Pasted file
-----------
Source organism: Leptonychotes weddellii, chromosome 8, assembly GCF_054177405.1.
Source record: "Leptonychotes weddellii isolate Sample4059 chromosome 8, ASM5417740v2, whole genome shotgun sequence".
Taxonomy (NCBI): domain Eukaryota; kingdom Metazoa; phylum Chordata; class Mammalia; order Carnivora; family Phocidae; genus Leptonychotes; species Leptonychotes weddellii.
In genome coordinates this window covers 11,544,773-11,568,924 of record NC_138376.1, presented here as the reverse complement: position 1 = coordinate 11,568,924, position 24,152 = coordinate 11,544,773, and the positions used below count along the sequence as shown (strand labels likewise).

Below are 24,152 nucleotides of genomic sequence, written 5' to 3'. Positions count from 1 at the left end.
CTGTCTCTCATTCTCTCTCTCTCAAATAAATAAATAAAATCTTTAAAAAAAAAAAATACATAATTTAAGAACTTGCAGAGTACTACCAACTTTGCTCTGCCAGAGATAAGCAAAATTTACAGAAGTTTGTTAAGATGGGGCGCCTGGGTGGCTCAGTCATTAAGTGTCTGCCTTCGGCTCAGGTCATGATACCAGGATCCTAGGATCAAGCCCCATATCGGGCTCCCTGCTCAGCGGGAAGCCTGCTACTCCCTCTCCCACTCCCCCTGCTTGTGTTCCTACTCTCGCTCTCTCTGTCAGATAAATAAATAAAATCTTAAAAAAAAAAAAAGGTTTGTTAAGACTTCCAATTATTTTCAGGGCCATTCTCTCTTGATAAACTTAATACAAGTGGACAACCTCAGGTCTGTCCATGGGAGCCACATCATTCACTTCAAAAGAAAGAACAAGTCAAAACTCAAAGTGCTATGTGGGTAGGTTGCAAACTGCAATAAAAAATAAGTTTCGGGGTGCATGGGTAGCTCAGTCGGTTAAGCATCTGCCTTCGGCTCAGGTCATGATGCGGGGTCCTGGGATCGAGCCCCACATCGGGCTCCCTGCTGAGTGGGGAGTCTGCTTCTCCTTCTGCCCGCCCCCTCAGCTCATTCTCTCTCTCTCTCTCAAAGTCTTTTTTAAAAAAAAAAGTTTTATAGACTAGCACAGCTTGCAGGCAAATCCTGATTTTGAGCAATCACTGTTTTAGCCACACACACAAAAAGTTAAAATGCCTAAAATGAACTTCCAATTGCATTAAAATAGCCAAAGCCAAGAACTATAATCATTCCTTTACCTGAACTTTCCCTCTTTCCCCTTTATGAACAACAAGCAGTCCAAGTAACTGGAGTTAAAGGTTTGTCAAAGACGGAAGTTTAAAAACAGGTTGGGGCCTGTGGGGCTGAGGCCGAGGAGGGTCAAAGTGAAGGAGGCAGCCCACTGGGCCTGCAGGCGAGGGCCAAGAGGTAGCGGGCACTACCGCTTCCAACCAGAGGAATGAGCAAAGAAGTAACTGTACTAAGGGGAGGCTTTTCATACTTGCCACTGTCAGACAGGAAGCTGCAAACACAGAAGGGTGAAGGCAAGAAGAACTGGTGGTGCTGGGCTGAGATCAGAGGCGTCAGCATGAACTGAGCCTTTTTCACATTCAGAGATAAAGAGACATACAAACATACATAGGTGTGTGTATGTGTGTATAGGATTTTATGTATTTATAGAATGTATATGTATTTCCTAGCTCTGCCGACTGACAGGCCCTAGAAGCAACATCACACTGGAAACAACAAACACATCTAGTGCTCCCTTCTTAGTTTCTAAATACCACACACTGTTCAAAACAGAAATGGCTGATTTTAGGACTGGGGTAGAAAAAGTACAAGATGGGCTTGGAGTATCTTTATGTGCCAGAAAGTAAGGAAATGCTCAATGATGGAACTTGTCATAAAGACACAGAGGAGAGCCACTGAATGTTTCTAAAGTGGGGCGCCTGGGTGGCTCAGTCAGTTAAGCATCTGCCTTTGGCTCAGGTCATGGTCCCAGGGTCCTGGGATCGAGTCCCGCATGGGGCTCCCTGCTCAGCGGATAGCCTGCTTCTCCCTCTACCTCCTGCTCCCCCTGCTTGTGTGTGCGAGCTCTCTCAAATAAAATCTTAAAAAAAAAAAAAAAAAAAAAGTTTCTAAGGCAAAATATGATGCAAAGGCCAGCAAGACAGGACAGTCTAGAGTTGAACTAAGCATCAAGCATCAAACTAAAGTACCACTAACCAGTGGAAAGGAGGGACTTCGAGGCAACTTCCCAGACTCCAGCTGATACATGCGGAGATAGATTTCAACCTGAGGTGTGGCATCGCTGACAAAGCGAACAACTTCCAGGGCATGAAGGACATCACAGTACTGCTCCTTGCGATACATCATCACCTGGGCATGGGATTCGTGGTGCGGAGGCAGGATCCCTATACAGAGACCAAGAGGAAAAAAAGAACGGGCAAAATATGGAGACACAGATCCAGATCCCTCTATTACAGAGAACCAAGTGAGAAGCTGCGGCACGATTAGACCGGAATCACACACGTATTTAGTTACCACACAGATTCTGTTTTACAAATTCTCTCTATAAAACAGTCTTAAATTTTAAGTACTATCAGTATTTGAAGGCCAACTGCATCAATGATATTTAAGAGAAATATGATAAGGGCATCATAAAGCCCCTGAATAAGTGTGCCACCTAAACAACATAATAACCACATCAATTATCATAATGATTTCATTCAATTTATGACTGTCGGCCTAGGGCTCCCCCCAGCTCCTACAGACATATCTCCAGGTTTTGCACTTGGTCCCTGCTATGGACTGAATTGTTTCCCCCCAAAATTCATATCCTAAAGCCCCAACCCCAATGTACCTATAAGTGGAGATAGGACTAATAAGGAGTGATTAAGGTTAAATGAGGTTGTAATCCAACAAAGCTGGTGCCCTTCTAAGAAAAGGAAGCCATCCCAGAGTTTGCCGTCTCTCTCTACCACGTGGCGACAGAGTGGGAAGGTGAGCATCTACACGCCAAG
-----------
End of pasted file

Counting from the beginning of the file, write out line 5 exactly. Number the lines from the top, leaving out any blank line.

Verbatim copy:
Below are 24,152 nucleotides of genomic sequence, written 5' to 3'. Positions count from 1 at the left end.